Reducing Society's Impact on the Earth Starts With You and Your Campus Community; KSU Students Hold Their Administration Accountable
By Gentell Esters, Kentucky State University Green Society
When trying to focus on studying, a social life, homework, and a plethora of other things, it can sometimes become hard for students to be consciously aware of how their actions impact their surroundings. Students sometimes don’t realize that the simplest thing, like buying reusable plastic plate rather than single-use paper plates, can immediately affect the world around them. Some of the things you as a student can do in your own life to increase environmental sustainability include turning the faucet off when you’re not using the water, unplugging electronics that are not in use, recycling, reporting leaky faucets, and washing full loads of clothes. The list literally goes on and on.
Recycling is an easy step you can take to reduce your environmental impact. Since the earth’s population is increasing exponentially, our waste is increasing in the same manner. According to the World Bank, countries generate 1.3 billion tons of waste each year and the United States of America is the leading trash generator at 624,700 metric tons per day. Our universities should be leaders in the recycling effort but not all institutions have efficient recycling programs, if they even have recycling programs. A challenge to campus recycling programs is that most people don’t know what is recyclable and what isn’t. Another challenge is that staff and custodians aren’t always aware of what to recycle and how they should go about putting recyclables in the appropriate receptacle.
One of the ways students can educate their campus about recycling is to host a recycling forum that presents the campus community with information about what is recyclable and the positive impact recycling has on our communities. Dumpster diving, which doesn’t always have to involve people literally “diving in the dumpster”, is a very hands-on approach to educating the campus. Physically taking trash out of a recycling bin and placing it in the trash can and vice versa can help people understand what is and is not appropriate to recycle. Hopefully, in the next few years all Kentucky higher education institutions will have the proper knowledge and resources to create and maintain a well-developed recycling program.
KSU Green Society's Recycling Campaign - By Ian Ries
So, two years ago, in 2014, KSU Green Society members approached the president of Kentucky State University to ask for a proper recycling program after noticing there weren't any consistent bins or any noticeable effort. Some offices made their own, but there wasn't really a system. He referred us to a College of Agriculture staff member who expressed the same concern and told us to make a plan, and he would get behind it. So we did some investigating and found out that facilities wasn't even taking what little recyclables we had to the proper dumpsters.
Over the next year and half, we got the school to pay for around 300 new recycling bins for all of campus, met with Republic Services to review the waste services contract, and met with facilities and housekeeping staff to get things moving. We made flyers and stickers and worked on educating the campus. Last summer, that president resigned. Through all of that the facilities leadership changed completely and we had to start over there. About that time our current interim president came aboard and we met with him and he has been very supportive. We also had a firm meeting with the new facilities manager, who is also the chief of police, who was, understandably, mostly oblivious but we started out firm and put pressure on him and so far it seems to be going okay. What we really need to work on now is general campus education.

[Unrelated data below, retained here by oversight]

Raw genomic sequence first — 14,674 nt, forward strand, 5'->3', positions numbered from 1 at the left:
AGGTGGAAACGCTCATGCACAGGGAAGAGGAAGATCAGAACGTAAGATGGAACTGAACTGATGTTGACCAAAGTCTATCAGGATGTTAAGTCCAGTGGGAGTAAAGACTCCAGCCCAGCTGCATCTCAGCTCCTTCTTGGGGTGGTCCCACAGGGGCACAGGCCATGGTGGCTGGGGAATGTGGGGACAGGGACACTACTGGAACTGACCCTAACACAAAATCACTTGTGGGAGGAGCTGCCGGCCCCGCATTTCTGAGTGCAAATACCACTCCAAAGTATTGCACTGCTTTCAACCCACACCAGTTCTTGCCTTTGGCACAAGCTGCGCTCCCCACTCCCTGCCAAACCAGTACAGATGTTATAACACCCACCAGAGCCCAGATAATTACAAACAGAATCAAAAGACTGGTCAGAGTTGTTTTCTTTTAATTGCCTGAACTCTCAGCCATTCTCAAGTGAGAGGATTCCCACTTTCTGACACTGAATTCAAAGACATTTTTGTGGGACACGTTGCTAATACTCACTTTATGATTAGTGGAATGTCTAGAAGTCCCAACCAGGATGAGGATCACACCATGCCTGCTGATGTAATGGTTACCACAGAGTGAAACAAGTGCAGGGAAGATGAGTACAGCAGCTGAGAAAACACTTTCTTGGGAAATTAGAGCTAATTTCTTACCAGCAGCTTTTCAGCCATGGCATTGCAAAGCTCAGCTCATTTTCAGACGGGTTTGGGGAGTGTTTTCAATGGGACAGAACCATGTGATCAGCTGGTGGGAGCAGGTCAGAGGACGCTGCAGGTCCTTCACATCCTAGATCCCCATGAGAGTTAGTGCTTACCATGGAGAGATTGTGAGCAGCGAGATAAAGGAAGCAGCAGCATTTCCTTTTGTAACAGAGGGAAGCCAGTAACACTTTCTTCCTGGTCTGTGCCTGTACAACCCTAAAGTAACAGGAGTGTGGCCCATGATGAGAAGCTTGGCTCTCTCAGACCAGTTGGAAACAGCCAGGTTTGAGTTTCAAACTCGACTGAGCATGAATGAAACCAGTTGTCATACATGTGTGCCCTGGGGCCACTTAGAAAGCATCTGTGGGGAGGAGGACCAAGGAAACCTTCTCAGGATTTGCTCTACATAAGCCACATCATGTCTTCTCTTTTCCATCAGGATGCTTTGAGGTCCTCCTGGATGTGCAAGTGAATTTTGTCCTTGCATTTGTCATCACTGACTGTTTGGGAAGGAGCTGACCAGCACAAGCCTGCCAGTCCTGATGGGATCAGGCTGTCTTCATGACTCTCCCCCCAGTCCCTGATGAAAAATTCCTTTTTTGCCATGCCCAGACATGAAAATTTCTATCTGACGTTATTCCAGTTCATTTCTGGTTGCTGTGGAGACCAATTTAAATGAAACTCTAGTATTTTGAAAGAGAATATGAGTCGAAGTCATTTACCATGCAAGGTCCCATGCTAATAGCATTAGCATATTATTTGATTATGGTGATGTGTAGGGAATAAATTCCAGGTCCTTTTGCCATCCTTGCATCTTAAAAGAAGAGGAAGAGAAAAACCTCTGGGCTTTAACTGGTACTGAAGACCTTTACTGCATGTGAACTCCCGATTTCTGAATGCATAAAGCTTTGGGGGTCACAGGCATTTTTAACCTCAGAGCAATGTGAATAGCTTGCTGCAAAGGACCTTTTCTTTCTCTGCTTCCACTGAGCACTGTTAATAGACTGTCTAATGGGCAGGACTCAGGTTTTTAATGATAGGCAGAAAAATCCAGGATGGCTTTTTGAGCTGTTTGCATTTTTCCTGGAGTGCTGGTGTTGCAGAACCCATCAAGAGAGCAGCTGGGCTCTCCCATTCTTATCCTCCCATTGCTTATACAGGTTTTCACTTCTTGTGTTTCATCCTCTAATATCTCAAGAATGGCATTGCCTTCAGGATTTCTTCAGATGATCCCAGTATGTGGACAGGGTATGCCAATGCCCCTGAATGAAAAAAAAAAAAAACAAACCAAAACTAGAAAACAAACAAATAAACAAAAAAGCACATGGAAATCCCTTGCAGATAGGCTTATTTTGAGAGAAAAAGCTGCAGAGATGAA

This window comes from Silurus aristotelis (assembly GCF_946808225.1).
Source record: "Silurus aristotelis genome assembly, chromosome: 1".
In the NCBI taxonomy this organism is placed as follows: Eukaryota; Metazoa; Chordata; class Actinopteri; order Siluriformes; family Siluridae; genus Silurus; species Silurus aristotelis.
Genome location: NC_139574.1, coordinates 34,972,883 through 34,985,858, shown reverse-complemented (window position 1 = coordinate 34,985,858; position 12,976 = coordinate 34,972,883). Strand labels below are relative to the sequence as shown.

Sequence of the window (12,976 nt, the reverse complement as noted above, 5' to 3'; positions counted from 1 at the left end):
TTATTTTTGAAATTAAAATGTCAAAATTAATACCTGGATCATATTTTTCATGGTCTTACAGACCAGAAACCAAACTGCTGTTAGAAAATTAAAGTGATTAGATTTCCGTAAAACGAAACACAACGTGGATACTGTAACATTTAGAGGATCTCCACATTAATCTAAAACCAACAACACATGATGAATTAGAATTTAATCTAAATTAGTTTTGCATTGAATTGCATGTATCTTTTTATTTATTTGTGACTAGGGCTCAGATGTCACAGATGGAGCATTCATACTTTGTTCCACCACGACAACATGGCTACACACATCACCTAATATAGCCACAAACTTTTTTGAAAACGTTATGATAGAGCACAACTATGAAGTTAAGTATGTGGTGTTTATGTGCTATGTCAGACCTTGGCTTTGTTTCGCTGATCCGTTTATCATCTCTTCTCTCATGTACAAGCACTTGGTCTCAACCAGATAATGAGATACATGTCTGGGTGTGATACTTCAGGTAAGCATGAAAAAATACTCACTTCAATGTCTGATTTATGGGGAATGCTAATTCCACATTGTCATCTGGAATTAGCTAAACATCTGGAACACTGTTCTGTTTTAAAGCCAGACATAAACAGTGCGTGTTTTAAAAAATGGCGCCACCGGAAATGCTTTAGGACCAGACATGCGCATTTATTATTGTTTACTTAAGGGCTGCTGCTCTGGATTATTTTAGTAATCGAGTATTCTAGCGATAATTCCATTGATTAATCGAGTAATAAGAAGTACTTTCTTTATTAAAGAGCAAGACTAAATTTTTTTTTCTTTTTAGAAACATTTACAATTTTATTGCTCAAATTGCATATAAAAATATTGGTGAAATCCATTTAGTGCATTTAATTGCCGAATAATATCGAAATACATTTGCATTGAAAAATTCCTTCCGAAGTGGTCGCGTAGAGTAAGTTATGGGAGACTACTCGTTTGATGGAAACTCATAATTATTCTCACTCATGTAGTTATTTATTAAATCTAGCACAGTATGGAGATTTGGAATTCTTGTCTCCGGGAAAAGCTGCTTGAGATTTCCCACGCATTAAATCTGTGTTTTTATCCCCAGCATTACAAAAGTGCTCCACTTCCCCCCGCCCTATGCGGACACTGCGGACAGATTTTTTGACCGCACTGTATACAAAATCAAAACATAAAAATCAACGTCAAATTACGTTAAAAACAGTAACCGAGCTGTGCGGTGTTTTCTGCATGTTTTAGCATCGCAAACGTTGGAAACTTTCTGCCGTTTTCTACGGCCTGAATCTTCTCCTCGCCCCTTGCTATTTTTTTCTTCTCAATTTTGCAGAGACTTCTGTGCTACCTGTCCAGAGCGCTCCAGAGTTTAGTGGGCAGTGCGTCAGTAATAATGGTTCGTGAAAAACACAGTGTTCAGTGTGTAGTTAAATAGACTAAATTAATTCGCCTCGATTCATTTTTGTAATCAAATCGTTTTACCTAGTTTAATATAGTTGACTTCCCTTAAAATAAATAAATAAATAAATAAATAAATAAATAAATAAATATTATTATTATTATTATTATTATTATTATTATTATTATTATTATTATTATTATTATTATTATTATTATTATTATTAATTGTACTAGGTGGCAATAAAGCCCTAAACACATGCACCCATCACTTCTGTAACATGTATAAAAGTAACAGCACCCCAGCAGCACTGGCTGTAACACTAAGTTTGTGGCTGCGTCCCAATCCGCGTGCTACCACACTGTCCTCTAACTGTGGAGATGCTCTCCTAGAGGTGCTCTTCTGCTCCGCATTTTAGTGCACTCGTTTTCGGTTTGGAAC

A lot of our recycling campaign happened under our previous president, Dr. Raymond Burse, who basically said he didn’t have the time for organizing a recycling program but that he would support whatever the students put together. So KSU Green Society members, along with the staff member who is now our club advisor, arranged all the meetings and got the College of Agriculture to buy the bins, etc. We actually spent half a day, got up at 5:00 a.m. and placed every single bin around campus... in the rain. Haha. We did everything and the administration just let us run with it.
Facilities management is now taking care of recycling along with trash, but we continue to monitor their work. That's their job anyway. That was the most frustrating thing. Doing all of this when they are paid to do it.
By Cara Cooper, KSEC Organizer
Events and actions also took place at Morehead State University where their newly revived environmental club Environmental Eagles screened the documentary Dam Nation (Kentucky has dams on many of our waterways at a great detriment to the natural environment), and at Northern Kentucky University.
Beginning with Kentucky's campus communities, KSEC works toward an ecologically sustainable future through the coalescence, empowerment, and organization of the student environmental movement. We are a unified front moving forward on environmental justice through activism, development, and education. We believe in holding campuses, corporations, and governments both responsible and accountable not only in maintaining the environment but allowing ecosystems to live and prosper. We seek to expand our reach and engage our communities by building relationships with non-student driven organizations which stand in solidarity with our cause. By using our unique position as students, we demand that our universities practice sustainability by utilizing clean, renewable, safe energy.
The Young Kentuckian is a blog of the Kentucky Student Environmental Coalition where youth share their work and ideas for Kentucky's bright future.
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